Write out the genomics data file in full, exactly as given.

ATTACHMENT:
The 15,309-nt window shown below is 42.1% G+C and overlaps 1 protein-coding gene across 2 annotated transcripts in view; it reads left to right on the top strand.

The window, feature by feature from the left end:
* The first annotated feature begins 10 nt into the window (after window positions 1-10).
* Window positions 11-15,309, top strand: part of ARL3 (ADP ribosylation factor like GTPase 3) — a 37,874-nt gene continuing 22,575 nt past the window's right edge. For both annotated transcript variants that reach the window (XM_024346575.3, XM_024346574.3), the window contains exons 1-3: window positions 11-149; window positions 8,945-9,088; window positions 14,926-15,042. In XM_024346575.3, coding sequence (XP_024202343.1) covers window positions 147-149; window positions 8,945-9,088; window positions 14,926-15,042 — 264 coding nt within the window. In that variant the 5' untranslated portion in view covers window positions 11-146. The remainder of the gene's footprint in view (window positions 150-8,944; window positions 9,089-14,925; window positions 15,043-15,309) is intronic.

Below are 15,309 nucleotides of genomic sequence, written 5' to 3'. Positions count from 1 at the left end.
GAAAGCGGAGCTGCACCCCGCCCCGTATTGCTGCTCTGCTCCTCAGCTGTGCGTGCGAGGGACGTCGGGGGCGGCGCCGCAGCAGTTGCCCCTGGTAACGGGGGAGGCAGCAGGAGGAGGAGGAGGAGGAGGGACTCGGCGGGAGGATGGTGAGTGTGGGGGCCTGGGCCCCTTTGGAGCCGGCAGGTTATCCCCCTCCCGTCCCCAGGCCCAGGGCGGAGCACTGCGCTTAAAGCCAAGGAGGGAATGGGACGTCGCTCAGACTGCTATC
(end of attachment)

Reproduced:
The 15,309-nt window shown below is 42.1% G+C and overlaps 1 protein-coding gene across 2 annotated transcripts in view; it reads left to right on the top strand.

The window, feature by feature from the left end:
* The first annotated feature begins 10 nt into the window (after window positions 1-10).
* Window positions 11-15,309, top strand: part of ARL3 (ADP ribosylation factor like GTPase 3) — a 37,874-nt gene continuing 22,575 nt past the window's right edge. For both annotated transcript variants that reach the window (XM_024346575.3, XM_024346574.3), the window contains exons 1-3: window positions 11-149; window positions 8,945-9,088; window positions 14,926-15,042. In XM_024346575.3, coding sequence (XP_024202343.1) covers window positions 147-149; window positions 8,945-9,088; window positions 14,926-15,042 — 264 coding nt within the window. In that variant the 5' untranslated portion in view covers window positions 11-146. The remainder of the gene's footprint in view (window positions 150-8,944; window positions 9,089-14,925; window positions 15,043-15,309) is intronic.

Below are 15,309 nucleotides of genomic sequence, written 5' to 3'. Positions count from 1 at the left end.
GAAAGCGGAGCTGCACCCCGCCCCGTATTGCTGCTCTGCTCCTCAGCTGTGCGTGCGAGGGACGTCGGGGGCGGCGCCGCAGCAGTTGCCCCTGGTAACGGGGGAGGCAGCAGGAGGAGGAGGAGGAGGAGGGACTCGGCGGGAGGATGGTGAGTGTGGGGGCCTGGGCCCCTTTGGAGCCGGCAGGTTATCCCCCTCCCGTCCCCAGGCCCAGGGCGGAGCACTGCGCTTAAAGCCAAGGAGGGAATGGGACGTCGCTCAGACTGCTATC